The ongoing political fight over how to fully fund the defense budget could end up forcing the Pentagon's available funds even lower than the fiscal 2016 spending caps lawmakers wanted to avoid.
But the unexpectedly low "base budget" that is part of the emerging fix could be padded with the temporary war funds that are at the heart of the political stalemate, softening the blow of those lost funds and allowing the Defense Department to carry on with most of its current plans for the fiscal year that starts Oct. 1.
The fiscal 2015 budget cycle ends Sept. 30. Congress must adopt a budget for fiscal 2016 by then or approve a "continuing resolution" to extend this year's spending levels into October and avoid a government shutdown.
House Armed Services Committee Chairman Rep. Mac Thornberry, R-Texas, said he sees a short-term resolution — one that would extend the federal budget into November or December — as the likely outcome in the weeks ahead, with a full annual budget plan to come later in the fiscal year.
"I hope there are enough people in both parties who want to fund the essential parts of government and find a way forward," Thornberry told reporters. "I really don't think it's that hard."
But so far, it has been. Senate Democrats have vowed to stall any federal spending bills that do not undo budget caps for fiscal 2016. Republican plans have hinged on getting around the caps for specifically for the Pentagon by using overseas contingency funds, while leaving caps in place for other federal departments and agencies.
For service members, a continuing resolution would ensure there is no threat of a government shutdown and no risk of a major disruption to military pay and benefits.
But the so-called "CR" would set the Pentagon's base budget for the start of fiscal 2016 at about $496 billion, roughly $3 billion shy of the sequestration-level cap of $499 billion for 2016.
In the short term, at least, that not only would deprive many defense program managers of the annual funding boosts they had hoped for, but they actually would have to make do with even less than the minimum they had anticipated.
Not unexpectedly, the Pentagon is unhappy about that.
"It's important that if we have to have a short continuing resolution to start with, that there are serious negotiations to get a budget deal that gets the government, including the Defense Department, to the right place as soon as possible," said Navy Cmdr. Bill Urban, a Pentagon spokesman.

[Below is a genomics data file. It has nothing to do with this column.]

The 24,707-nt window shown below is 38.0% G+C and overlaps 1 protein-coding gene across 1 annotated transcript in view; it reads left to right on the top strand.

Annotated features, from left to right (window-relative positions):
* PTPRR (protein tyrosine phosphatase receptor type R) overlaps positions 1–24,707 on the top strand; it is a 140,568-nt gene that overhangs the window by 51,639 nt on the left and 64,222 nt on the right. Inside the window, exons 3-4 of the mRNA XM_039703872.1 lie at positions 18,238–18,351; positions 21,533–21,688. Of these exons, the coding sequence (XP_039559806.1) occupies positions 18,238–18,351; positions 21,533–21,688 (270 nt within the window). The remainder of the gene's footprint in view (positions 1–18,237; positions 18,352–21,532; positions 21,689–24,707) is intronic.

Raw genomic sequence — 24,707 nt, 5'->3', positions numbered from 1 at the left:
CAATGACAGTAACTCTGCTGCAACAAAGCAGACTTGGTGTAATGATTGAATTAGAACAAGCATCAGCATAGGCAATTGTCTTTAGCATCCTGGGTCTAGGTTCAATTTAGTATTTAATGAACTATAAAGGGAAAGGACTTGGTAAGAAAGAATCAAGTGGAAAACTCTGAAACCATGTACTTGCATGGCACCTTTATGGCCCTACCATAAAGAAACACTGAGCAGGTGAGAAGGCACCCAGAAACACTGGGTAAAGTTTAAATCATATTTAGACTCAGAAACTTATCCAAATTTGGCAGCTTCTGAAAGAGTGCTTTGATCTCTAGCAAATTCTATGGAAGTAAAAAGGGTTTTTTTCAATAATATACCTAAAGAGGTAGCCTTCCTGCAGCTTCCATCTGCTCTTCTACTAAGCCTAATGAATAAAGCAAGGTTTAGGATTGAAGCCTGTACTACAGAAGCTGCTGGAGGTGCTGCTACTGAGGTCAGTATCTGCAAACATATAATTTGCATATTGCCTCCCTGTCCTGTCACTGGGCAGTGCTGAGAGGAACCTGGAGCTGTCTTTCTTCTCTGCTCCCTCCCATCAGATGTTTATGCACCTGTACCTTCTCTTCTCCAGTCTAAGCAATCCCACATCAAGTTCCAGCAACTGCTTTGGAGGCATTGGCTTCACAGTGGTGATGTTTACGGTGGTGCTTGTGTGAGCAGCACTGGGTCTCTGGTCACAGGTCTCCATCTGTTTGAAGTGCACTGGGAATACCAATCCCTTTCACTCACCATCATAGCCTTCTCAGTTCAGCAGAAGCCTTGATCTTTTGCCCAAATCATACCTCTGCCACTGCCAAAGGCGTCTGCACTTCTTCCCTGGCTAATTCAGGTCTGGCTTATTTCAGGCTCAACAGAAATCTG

"The longer we operate under a continuing resolution, the more harm will be done," Urban said.
The legal mechanics of a CR can limit the Defense Department's flexibility by technically requiring it to carry over the same spending priorities from the previous years. In other words, new programs can't start, and existing programs can't expand or adapt.
Sen. John McCain, R-Ariz., Senate Armed Services Committee chairman called the probability of a CR both upsetting and troublesome.
"It's just not in the normal procedure that's necessary to operate effectively," McCain said. "It all worries me a great deal. We should be able to get things to normal order, as we promised."
For years, the Pentagon's top brass and many lawmakers on Capitol Hill have decried the defense spending caps — mandated by Congress as a deficit reduction move in 2011 — as potentially devastating to military readiness.
Congress' backroom deal in late 2013 delayed the primary impact of those spending caps for two years, but that temporary agreement ends Oct. 1. Defense Secretary Ash Carter repeatedly has pleaded with lawmakers to reach a similar compromise to permanently abolish the spending caps, but no credible bipartisan deal has yet emerged.
Lawmakers have begun publicly discussing a full-year CR for the Pentagon if such a budget breakthrough can't be reached. Todd Harrison, director of defense budget analysis at the Center for Strategic and International Studies, called such a move unprecedented — and potentially worse than the budget caps both sides are desperate to avoid.
In that scenario, the saving grace for DoD could be a different workaround using its temporary war funds.
The military received about $64 billion outside its base budget to cover overseas contingency operations in fiscal 2015, meant primarily to pay for the costs of maintaining roughly 10,000 troops in Afghanistan.
For next year, the Pentagon requested far less, about $51 billion, in part because the force level in Afghanistan is expected to drop significantly.
But if Congress includes an extension of the contingency funds in its continuing resolutions — not a guarantee, Harrison said, but a move that has happened in the past — the fiscal 2015 war funding level from this year will carry over into next year.
That would give the Pentagon almost $13 billion extra that, in theory, could be shifted to cover a broad array of costs across the military.
Details of exactly what a CR might and might not cover will not be settled until the waning days of the fiscal year. In the meantime, negotiators on Capitol Hill are trying to remain hopeful that the whole problem can be avoided, and a new, full-year budget compromise can be found soon.
"A full-year CR is a bad idea," Thornberry said. "It's just wasteful and not a good idea."